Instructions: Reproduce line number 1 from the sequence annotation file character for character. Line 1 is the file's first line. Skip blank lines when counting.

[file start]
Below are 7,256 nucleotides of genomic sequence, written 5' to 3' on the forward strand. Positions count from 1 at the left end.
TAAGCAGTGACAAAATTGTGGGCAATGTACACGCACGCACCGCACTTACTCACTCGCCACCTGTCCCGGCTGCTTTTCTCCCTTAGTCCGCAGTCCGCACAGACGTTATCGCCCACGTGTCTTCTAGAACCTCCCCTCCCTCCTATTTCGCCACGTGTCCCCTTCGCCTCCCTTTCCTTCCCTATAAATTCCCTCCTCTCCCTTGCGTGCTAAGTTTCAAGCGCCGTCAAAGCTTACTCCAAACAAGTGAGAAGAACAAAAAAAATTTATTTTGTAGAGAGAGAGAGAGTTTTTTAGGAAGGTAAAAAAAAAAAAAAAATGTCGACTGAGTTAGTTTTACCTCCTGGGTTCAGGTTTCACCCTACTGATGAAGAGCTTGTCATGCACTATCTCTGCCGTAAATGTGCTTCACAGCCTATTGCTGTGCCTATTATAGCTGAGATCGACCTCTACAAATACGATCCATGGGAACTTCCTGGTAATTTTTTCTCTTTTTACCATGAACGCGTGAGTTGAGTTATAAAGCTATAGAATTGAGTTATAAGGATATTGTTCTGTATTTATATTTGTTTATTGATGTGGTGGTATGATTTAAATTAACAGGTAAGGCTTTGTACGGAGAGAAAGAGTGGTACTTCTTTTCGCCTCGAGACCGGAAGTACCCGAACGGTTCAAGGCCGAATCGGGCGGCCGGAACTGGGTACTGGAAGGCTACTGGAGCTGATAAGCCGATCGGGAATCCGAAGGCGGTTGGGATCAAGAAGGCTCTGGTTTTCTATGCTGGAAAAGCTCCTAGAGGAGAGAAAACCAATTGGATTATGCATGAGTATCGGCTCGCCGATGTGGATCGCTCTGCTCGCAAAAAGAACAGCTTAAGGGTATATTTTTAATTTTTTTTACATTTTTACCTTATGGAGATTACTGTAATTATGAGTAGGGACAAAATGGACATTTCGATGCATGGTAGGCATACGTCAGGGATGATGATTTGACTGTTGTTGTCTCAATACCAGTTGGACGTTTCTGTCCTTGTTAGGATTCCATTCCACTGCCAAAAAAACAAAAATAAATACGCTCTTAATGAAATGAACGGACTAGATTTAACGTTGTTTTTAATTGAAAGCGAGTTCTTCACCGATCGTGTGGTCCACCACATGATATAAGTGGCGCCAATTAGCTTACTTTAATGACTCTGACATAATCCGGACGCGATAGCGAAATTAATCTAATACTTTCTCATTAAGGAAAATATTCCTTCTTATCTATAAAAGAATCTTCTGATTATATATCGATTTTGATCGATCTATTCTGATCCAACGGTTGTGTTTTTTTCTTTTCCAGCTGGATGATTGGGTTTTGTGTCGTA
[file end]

Below are 7,256 nucleotides of genomic sequence, written 5' to 3' on the forward strand. Positions count from 1 at the left end.